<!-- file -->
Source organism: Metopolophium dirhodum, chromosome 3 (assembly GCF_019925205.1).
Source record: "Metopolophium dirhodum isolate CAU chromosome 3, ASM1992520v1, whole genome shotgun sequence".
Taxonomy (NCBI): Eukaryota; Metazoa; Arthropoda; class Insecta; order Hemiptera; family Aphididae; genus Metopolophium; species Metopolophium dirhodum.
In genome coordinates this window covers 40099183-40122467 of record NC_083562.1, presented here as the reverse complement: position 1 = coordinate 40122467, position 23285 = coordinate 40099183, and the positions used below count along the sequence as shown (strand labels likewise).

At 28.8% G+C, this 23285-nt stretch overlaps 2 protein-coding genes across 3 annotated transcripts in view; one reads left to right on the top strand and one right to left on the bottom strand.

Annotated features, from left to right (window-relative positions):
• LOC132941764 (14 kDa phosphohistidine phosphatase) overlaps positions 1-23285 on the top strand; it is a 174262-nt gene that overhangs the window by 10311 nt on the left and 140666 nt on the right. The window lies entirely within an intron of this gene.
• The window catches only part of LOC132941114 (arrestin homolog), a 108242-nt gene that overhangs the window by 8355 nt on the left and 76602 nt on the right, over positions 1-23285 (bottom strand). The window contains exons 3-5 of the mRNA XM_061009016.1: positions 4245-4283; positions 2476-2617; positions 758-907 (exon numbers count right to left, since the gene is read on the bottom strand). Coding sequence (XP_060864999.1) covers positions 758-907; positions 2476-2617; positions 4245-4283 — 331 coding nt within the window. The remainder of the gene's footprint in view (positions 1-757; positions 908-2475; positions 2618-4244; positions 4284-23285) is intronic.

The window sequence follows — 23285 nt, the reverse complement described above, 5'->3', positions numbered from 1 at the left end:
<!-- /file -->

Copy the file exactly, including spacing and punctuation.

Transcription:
Source organism: Metopolophium dirhodum, chromosome 3 (assembly GCF_019925205.1).
Source record: "Metopolophium dirhodum isolate CAU chromosome 3, ASM1992520v1, whole genome shotgun sequence".
Taxonomy (NCBI): Eukaryota; Metazoa; Arthropoda; class Insecta; order Hemiptera; family Aphididae; genus Metopolophium; species Metopolophium dirhodum.
In genome coordinates this window covers 40099183-40122467 of record NC_083562.1, presented here as the reverse complement: position 1 = coordinate 40122467, position 23285 = coordinate 40099183, and the positions used below count along the sequence as shown (strand labels likewise).

At 28.8% G+C, this 23285-nt stretch overlaps 2 protein-coding genes across 3 annotated transcripts in view; one reads left to right on the top strand and one right to left on the bottom strand.

Annotated features, from left to right (window-relative positions):
• LOC132941764 (14 kDa phosphohistidine phosphatase) overlaps positions 1-23285 on the top strand; it is a 174262-nt gene that overhangs the window by 10311 nt on the left and 140666 nt on the right. The window lies entirely within an intron of this gene.
• The window catches only part of LOC132941114 (arrestin homolog), a 108242-nt gene that overhangs the window by 8355 nt on the left and 76602 nt on the right, over positions 1-23285 (bottom strand). The window contains exons 3-5 of the mRNA XM_061009016.1: positions 4245-4283; positions 2476-2617; positions 758-907 (exon numbers count right to left, since the gene is read on the bottom strand). Coding sequence (XP_060864999.1) covers positions 758-907; positions 2476-2617; positions 4245-4283 — 331 coding nt within the window. The remainder of the gene's footprint in view (positions 1-757; positions 908-2475; positions 2618-4244; positions 4284-23285) is intronic.

The window sequence follows — 23285 nt, the reverse complement described above, 5'->3', positions numbered from 1 at the left end: